Training and Developing Coordinator, Liezel van Schalkwyk, had the opportunity to represent Rape Crisis in Canada at the Women’s Worlds Conference. Here is what she had to say about her trip:
In July this year I was invited by Oxfam Canada to assist Emily Wilson with facilitating a session on Partcipatory Video at the Women’s Worlds Conference in Ottawa, Canada. Part of my visit was also to meet with CIDA to speak about the work of Rape Crisis which they fund through Oxfam. They were very impressed with what we do and with how we have been engaging with our Core Values process as an organisation. I also met with Rape Crisis Ottawa, who does not see walk-in clients and their address has to be kept secret. I felt very proud of RCCTT because we do see walk-ins, which I believe is important. Imagine if a survivor has the courage at a particular moment and not only doesn’t know where to go but also has to call to make an appointment for a week from then. What if the survivor loses her courage?
The Women’s Worlds Conference itself was absolutely amazing, mind-blowing and inspiring.
Three sessions began with a plenary and the last one ended with one. Each plenary had a different theme: Breaking Cycles, Breaking Barriers, Breaking Ceilings and Breaking Ground. There were amazing women on the panels speaking about various issues facing women and how we can work together to overcome them. It also looked at feminism and how even within the movement there are exclusions and seclusions. Example between classes, intellectual versus grass roots feminists etc. It was great that they were able to raise that.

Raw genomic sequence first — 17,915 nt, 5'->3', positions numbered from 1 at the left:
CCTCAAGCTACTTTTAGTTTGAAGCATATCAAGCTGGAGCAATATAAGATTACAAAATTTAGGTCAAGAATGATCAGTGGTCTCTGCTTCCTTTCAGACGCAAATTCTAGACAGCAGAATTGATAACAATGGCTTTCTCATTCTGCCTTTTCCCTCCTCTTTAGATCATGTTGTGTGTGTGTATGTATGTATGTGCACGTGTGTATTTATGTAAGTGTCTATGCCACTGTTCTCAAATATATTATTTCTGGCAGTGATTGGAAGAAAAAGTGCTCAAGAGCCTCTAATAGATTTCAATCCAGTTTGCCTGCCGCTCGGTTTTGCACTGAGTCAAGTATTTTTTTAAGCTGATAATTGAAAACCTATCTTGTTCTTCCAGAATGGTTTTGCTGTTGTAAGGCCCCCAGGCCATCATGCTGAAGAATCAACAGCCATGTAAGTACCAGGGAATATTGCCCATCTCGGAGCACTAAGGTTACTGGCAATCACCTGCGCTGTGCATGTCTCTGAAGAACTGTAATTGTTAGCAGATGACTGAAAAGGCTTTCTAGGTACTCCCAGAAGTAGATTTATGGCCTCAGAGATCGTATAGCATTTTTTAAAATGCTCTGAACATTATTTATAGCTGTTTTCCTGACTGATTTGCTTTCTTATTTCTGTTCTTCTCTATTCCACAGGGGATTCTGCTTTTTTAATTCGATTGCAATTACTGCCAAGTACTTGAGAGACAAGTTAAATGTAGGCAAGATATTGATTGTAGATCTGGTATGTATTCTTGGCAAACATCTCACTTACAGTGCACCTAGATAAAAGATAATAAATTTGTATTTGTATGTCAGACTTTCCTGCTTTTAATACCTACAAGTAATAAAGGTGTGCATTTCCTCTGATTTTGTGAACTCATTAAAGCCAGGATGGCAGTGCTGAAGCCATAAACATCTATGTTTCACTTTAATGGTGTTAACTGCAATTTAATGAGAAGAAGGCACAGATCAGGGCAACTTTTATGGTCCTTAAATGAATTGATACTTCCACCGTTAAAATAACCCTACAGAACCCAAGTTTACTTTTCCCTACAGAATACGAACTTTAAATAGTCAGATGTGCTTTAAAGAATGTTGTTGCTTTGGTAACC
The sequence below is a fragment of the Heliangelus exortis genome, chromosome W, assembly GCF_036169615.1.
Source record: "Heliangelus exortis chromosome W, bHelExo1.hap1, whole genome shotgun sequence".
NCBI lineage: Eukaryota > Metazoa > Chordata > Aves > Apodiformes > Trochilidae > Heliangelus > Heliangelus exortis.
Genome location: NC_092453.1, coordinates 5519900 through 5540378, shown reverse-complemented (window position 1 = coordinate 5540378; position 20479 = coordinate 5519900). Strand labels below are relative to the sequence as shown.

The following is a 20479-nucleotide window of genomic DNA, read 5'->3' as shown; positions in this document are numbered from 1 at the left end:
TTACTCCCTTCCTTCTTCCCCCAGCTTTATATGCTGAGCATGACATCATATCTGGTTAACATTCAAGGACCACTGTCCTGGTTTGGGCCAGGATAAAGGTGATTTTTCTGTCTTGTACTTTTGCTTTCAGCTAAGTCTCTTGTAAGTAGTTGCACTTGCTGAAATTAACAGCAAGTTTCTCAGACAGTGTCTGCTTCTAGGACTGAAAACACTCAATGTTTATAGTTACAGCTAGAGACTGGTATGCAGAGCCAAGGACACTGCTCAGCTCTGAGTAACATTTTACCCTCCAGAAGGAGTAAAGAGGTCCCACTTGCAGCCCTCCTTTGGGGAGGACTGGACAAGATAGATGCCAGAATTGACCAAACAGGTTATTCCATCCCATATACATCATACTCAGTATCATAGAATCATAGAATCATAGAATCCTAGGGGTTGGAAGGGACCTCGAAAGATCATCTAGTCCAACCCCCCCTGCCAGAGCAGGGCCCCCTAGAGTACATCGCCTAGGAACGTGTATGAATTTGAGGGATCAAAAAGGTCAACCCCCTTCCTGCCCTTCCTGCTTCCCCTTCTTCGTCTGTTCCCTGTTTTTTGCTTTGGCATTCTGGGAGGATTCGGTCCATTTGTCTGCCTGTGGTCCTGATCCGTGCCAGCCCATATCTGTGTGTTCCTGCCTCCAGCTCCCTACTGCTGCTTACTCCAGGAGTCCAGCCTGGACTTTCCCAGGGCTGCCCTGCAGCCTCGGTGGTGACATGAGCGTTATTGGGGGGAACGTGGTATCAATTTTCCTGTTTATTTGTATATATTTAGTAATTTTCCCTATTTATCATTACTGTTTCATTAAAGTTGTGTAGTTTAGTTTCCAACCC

There were so many sessions to choose from with so many varying topics. Some sessions more than met my expectations and others were a bit disappointing. Some of the sessions I had wanted to attend had been cancelled and so many more were running concurrently.
The Participatory Video presentations went amazingly well. There was such a positve response to it because of the fact that it is about people telling their own stories in their own voices and representing themselves as they want to be seen.
There was an opening ceremony with a throat singer who performed. It was a strange experience. She made ‘songs’ using her voice, from deep, guttural sounds to soft whispers. I was also able to attend a march to parliament in honour of missing Aboriginal women and girls.
I shared an apartment with a woman from Nicaragua. She couldn’t speak English and I couldn’t speak Spanish, so we developed a kind of shorthand in order to communicate things like when to go down for breakfast, etc. It was hilarious.
I also attended the Ottawa Blues Festival where I was able to see Stephen Marley, son of Bob Marley, perform. It was so much fun.
I am truly grateful for the experience of both attending the conference and experiencing Canada.